Paris Mexis & Beetroot

Beetroot is an award-winning design group based in Thessaloniki, Greece. All team members are design enthusiasts with expertise and skills in the creative field. Beetroot is seeking new ways of expressing creativity and providing design solutions since September 2000.

Their last work “Greek Monsters” exhibition was created to celebrate Beetroot’s “consistently brilliant level” in design that won its prestigious distinction: the red-dot Communication Design Award as the Agency of the Year 2011.

Inspired by the vivid ancient Greek mythology

The “Greek Monsters” exhibition is consisted of installations, sculptures, idols, stencil graffiti (resembling a contemporary freeze) and also “invisible” monsters that can be perceived only with the use of audio –visual technology. All exhibits are inspired by the vivid ancient Greek mythology and are designed in a neo-black-figure style specially developed by Beetroot. Each exhibit is also accompanied by an exhibition tag that instead of facts and information on its make and history, presents an original poem on the philosophy or practice it stands for.

Image and video hosting by TinyPic
With Greek Monsters, Beetroot aims to respond –not without a sense of humor– to the current ill socio-economic image of modern Greece as this is largely presented in the media around the globe, while presenting key philosophical stands and practices in design. The Greek Monsters are used with their dual meaning both as perpetrators and victims, and ultimately as contemporary symbols against racism, generalization and exclusion.

In a time where Greece is arguably Europe’s new “Monster”, Beetroot accepts this “label” but only to reverse (or even add to) its meaning: Beetroot’s Greek Monsters aim at re-inventing and re-introducing a Greek creative identity that is both timeless and global.

Paris MexisImage and video hosting by TinyPic

Paris Mexis is a director, production designer and writer working both as a free-lancer creator in the performing arts (including theatre, opera and dance) and as creative director and copyrighter at Beetroot Design Agency.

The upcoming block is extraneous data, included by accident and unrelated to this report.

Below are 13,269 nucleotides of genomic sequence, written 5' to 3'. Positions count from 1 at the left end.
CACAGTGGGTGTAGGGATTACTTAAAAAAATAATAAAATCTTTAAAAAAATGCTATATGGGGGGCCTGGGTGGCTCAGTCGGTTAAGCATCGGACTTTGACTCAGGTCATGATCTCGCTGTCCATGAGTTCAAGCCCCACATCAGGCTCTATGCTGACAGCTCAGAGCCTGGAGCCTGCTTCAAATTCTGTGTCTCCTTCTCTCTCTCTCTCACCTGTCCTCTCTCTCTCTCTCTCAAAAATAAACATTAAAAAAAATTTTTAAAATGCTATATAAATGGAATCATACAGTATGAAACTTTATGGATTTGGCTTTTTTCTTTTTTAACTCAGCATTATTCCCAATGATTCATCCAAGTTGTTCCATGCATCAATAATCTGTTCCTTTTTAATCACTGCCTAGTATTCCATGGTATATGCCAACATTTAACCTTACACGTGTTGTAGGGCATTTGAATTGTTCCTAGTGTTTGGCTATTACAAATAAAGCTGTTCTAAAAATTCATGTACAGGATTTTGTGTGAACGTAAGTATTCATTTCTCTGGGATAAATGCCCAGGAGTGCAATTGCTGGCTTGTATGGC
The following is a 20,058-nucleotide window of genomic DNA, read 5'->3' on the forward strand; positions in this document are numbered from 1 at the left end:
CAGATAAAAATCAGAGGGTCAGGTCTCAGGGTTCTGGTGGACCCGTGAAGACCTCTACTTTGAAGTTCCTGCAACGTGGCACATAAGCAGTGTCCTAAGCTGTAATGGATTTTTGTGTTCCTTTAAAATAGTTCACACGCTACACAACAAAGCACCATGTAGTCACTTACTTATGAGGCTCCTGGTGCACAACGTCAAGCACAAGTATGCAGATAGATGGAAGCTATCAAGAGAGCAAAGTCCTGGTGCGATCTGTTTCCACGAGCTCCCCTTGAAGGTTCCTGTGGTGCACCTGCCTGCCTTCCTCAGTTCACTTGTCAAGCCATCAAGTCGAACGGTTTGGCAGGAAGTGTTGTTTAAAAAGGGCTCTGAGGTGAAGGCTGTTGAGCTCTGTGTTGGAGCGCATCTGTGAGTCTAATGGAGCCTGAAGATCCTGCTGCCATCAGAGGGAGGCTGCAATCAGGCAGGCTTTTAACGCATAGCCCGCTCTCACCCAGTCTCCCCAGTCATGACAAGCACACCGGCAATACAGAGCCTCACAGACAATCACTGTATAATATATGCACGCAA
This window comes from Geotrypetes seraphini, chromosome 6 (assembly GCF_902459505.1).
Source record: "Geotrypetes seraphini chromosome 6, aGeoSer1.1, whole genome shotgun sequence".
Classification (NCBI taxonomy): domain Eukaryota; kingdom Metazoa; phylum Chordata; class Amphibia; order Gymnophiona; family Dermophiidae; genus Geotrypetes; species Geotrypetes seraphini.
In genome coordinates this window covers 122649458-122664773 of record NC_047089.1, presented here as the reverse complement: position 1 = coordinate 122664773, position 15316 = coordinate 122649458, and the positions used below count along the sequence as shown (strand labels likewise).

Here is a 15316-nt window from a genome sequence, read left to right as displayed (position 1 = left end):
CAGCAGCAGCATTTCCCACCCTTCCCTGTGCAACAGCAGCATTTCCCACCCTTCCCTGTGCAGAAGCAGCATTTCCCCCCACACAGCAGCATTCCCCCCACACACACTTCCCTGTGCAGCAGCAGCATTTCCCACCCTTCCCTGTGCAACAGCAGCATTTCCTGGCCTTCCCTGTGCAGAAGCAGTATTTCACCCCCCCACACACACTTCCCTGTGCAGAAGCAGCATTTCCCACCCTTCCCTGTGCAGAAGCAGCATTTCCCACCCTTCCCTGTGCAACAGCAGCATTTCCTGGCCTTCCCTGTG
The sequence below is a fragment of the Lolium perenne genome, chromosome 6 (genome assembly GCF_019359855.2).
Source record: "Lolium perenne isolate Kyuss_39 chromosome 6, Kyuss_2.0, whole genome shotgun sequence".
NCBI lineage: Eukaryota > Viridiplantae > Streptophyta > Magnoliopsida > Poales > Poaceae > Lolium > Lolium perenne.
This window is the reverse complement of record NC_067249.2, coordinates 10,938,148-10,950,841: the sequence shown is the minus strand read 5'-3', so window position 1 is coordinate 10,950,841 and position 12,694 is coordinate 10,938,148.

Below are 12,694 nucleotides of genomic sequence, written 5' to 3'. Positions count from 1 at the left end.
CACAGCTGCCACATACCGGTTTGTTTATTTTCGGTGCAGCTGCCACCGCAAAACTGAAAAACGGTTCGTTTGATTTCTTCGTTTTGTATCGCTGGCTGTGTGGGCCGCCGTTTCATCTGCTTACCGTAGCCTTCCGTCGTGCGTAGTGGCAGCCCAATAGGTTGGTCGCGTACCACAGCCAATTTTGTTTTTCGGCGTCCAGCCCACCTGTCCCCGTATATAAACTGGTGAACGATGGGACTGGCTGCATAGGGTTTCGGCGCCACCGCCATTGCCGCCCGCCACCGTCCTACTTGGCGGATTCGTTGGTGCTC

Since you can easily explore around the web the work of Beetroot Agency, our interview will not focus on that.

So, Mr. Mexis, are you born an artist or can you learn to become one?

You are born to be free and make your own decisions. Having talent means you need less time to achieve something, but achieving it always needs work, talent or not.

Has the art industry changed the last years? If yes, in what ways?

The evolution of art & design in general and communication design in particular, drives or follows three other evolutions: the evolution of the human conditions on the planet, the evolution of human communication and philosophy and the evolution of the tools. In the last decade we experienced major changes in all three aspects so naturally we work in a different world to the world we were born and raised. A major point to consider at the moment is people’s growing frustration for creations that don’t function, that don’t do what their supposed to. There less space for gimmicky and pretentious art and design than before.

Do you suggest young people to follow a career in art? By art i mean everything that includes art ( theater, film industry, painting , sculpturing, etc. )

All members at Beetroot Design Agency, including myself, urge young people to relax and follow their hearts’ desire before choosing a study field or work field. Art and Design as a practice is no better or worse to –say- medicine or agriculture. The former nurture our minds and help us to develop our ethos, while the later foster our well-being. One has to be passionate in order to follow any path. And if he or she is passionate the career will just occur.

What should a young person study before pursuing a career in art & design?

That is simple to answer: As many analogue techniques for making “marks” (i.e. paint illustrate, draft etc.), history of art & design in order to know how to find himself in the larger picture and philosophy (which should be a prerequisite for any study and it is preposterously not) in order to learn to challenge any taboo and prejudice. An artist and a designer must be free of any “system” rather than the one he develops for himself. And even that should be open to change.

You can check beetroot’s work at :


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